As per the competitive period, Frade (In Vieira, 1993) states that this is the fundamental period, indicating the importance of characterizing a pattern, a dynamic working model through establishing microcycle pattern. This pattern we will allow us to stabilize the distribution of training contents and consequently, the stabilization of the specific training load. The author believes that the game (football) is mainly a tactical process, and therefore the traditional view about the relationship between general and specific preparation needs to be reviewed. He truly defends the necessity to train in specificity (according to our style of play) since the VERY beginning, to let the players be adapted to the specific requirements of “our game”.

As per the concept of performance, Frade (In Vieira, 1993) considers that “it is resulting from a continued manifestation of regularities expressed by the team, which conform its identity”. It can be divided in three phases: development, maintenance and loss. However, from Tactical Periodization point of view, performance stabilization is achieved by distributing the selected content over the week in the same way (weekly pattern).


Mladen: In the Annual Planner for Team Sport v1.0 (FREE Download HERE) I have covered the following components in the annual plan: Football Training, Strength Training, Speed Training, Power Training, Special Conditioning and General Conditioning. What I found quite interesting is that coaches tend to fill out everything except Football Training (Skill) component. A lot of coaches are still in “Biomotor Periodization” paradigm and I got a lot of questions on periodizing strength, conditioning, speed and power, while technical/tactical aspects are left to be done ad-hoc in day-to-day basis. Why do you think this is the case?

From the tactical Periodization perspective the principle of specificity should direct the training process. It is arguably the most important principle of the Tactical Periodization. Specificity arises when there is a permanent relationship between all the dimensions of the game (tactical, technical, physical and psychological), and the training exercises are specifically representative of our game model (style of play). Therefore, the concept of Specificity directs and leads the “whole” training process. On this regard, Vitor Frade (in Silva, 1998), affirms that regardless of the training exercises’ features (e.g., with more or fewer players, larger or smaller spaces, etc), they should always be articulated in a way that allows our principles of play to be learned and transferred to the competition. But every exercise is just “potentially specific”. The fulfillment of the Principle of Specificity will be only truly achieved if during training players understand the aims and objectives of the exercise, they maintain high levels of concentration and the coach’s intervention is appropriated. Then, specificity is related to the capacity of make operational the principles of play, and their respective sub-principles. Thus, according to the Tactical Periodization, the Principle of Specificity should also lead the interactive intervention between the exercise, the players and the coach.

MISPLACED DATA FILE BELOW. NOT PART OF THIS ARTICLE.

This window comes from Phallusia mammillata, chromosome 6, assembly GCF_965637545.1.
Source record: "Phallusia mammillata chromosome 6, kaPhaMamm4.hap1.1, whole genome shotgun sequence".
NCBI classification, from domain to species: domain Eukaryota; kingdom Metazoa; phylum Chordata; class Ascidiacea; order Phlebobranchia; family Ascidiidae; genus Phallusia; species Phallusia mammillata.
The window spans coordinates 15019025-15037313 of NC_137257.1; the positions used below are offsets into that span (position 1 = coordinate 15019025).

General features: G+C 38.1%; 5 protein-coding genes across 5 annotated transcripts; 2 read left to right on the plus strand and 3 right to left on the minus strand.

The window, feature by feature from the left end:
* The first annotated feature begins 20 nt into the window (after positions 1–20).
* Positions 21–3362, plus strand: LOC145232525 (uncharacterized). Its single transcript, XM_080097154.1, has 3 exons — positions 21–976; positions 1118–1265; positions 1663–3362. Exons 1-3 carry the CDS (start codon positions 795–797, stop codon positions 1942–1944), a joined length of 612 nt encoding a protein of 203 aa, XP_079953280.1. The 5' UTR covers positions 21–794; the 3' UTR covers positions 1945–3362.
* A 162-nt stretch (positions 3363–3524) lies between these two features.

Specificity requires the concern of the technical staff to design the exercises as closely as possible for such a demand, in order to create in our training what we want to happen during competition. The way to make our style of play (game model) operational is through specific exercises. These will be the most effective way to acquire a strong relationship between information and action, in order to let the players to internalize the tactical knowledge inherent to our style of play.